Rishi Sunak to claim Tories can lower taxes as he launches election manifesto

Rishi Sunak is expected to draw upon the spirit of Margaret Thatcher as he launches the Conservatives’ General Election manifesto.

The Prime Minister will stress the Tories believe in “sound money” given they are the “party of Margaret Thatcher and Nigel Lawson”, the latter renowned as cutting taxes during his time as chancellor in the Thatcher government.

He will also claim that the Tories will ensure “we have lower welfare so we can lower taxes”.

Prime Minister Rishi Sunak playing Splat the Rat at a village fete in Great Ayton, Yorkshire, while on the General Election campaign trail
Prime Minister Rishi Sunak playing Splat the Rat at a village fete in Great Ayton, Yorkshire, while on the General Election campaign trail (Peter Byrne/PA)

Mr Sunak will launch the manifesto after a bruising few days in the campaign in which he has dismissed resignation rumours amid the ongoing fallout over his early departure from D-Day commemorations.

Policy pledges from the Tories include no increases to income tax, national insurance or VAT, an expansion of levelling up funding with a pledge to give 30 towns £20 million, and plans to boost community care by expanding Pharmacy First and building 100 new GP surgeries and modernising 150 more.

The party has also promised to increase the income tax personal allowance for pensioners, giving them a tax cut worth around £95 in 2025-26, rising to £275 in 2029-30.

Mandatory national service for 18-year-olds was among the first pledges by Mr Sunak and would require teenagers to choose between taking a 12-month placement in the armed forces or “volunteer” work in their community one weekend a month for a year.

The Conservatives also have an ambition to scrap national insurance when financially responsible to do so, with Labour suggesting such a policy could cost £46 billion by 2029/30.

With Labour enjoying a strong lead over the Tories in the opinion polls, and with Nigel Farage’s Reform UK hoping to appeal to Tory voters, Mr Sunak will be hoping to improve his party’s outlook at the manifesto launch.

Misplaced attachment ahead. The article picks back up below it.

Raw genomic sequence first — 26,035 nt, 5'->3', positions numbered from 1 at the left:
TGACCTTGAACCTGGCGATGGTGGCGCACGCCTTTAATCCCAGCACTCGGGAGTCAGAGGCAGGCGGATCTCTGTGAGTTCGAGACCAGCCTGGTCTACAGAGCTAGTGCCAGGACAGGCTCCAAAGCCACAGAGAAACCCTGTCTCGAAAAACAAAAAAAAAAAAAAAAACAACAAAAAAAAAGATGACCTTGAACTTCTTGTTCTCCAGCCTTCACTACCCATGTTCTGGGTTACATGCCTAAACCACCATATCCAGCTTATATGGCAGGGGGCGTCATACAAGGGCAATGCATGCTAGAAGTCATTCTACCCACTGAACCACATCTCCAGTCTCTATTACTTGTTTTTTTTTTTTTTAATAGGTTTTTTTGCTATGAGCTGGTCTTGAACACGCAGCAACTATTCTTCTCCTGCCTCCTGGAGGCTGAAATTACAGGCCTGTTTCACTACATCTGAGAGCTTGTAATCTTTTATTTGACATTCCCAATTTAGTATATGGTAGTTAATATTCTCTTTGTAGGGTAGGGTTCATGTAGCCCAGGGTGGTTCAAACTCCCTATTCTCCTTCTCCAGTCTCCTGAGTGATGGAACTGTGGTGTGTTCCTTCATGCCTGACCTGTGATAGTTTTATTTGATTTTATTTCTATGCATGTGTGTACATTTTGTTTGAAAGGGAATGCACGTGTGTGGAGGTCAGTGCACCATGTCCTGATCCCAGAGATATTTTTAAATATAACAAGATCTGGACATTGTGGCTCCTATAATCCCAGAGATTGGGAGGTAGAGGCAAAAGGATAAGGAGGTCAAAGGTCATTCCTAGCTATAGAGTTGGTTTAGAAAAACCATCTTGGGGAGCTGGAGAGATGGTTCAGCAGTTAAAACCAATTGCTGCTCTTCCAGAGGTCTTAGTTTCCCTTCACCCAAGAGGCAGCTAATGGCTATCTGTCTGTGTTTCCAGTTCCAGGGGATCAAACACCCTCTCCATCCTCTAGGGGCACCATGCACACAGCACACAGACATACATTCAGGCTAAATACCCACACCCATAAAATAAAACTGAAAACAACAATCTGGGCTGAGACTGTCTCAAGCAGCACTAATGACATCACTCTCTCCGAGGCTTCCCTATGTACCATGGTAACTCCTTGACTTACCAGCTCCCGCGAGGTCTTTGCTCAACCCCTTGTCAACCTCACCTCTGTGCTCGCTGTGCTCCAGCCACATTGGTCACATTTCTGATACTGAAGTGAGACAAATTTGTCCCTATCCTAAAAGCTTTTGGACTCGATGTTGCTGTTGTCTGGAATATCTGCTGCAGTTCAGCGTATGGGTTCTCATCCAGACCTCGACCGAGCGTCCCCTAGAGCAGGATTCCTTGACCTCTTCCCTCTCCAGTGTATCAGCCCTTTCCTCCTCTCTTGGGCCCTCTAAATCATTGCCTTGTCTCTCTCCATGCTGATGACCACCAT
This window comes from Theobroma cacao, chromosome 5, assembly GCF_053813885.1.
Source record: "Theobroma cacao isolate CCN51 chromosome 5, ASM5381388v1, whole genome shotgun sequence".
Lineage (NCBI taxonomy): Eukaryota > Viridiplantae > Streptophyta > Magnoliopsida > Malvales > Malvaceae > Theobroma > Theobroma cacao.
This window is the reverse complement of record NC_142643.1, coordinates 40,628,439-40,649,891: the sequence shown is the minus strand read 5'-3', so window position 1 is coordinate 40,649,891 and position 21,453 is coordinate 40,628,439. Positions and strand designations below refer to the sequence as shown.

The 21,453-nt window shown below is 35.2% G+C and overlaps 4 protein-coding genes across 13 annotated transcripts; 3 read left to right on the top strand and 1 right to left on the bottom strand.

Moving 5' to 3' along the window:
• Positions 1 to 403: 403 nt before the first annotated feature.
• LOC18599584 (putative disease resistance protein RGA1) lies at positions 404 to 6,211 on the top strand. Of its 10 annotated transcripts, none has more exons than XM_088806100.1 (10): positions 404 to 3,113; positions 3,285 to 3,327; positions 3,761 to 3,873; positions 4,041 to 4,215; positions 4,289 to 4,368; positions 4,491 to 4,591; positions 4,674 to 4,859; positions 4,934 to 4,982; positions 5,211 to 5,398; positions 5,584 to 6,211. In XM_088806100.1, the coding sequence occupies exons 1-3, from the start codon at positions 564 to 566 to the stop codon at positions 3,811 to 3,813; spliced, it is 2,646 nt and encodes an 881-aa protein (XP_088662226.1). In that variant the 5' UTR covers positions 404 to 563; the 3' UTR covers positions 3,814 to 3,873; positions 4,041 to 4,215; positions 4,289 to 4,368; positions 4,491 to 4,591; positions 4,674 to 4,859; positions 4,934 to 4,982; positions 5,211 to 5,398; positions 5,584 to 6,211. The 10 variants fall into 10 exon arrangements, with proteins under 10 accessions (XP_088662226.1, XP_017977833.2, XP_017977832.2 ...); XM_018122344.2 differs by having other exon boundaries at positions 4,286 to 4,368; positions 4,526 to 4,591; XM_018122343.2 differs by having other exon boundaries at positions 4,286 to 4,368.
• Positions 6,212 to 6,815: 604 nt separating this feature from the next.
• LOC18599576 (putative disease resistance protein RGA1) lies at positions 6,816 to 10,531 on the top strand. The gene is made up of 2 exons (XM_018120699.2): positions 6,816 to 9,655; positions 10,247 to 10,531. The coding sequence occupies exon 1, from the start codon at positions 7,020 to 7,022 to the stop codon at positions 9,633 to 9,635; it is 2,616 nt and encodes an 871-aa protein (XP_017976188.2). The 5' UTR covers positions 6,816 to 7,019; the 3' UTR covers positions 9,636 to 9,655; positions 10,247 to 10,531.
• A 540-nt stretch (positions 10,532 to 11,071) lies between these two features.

He is expected to say on Tuesday: “We Conservatives have a plan to give you financial security.

“We will enable working people to keep more of the money you earn because you have earned it and have the right to choose what to spend it on.

“Keir Starmer takes a very different view.

“He says he’s a socialist, and we know what socialists always do: take more of your money.

“And we know that the plans Labour have already announced will require them to increase taxes on working households by £2,094.

“We Conservatives have had to take difficult decisions because of Covid.

“But we are now cutting taxes for earners, parents and pensioners.

“We are the party of Margaret Thatcher and Nigel Lawson, a party, unlike Labour, that believes in sound money.

“In this party, we believe that it is morally right that those who can work do work, and that hard work is rewarded with people being able to keep more of their own money.

“We will ensure that we have lower welfare so we can lower taxes.”

Mr Sunak last week denied accusations from Labour leader Sir Keir Starmer that he “lied” by saying Labour would hike taxes by £2,000 in claims criticised by the UK statistics watchdog.

Pat McFadden, Labour’s national campaign co-ordinator, said: “The one thing to know about the desperate series of unfunded commitments in the Tory manifesto is that the money’s not there.

“Their manifesto will be the most expensive panic attack in history. The Tories’ scattergun and unfunded commitments have racked up billions with no idea from them of how to pay for it.

“They used to care about economic credibility. Now, in their desperation, they spend every day torching whatever remnants of it they had left.”

Wendy Chamberlain, Liberal Democrat work and pensions spokesperson, said: “Rishi Sunak’s manifesto isn’t worth the paper it’s printed on.

“The only guarantee they’re good for is unmitigated failure.

“The wheels have already fallen off their campaign, and the promises they make are just a desperate attempt to rescue Rishi Sunak.”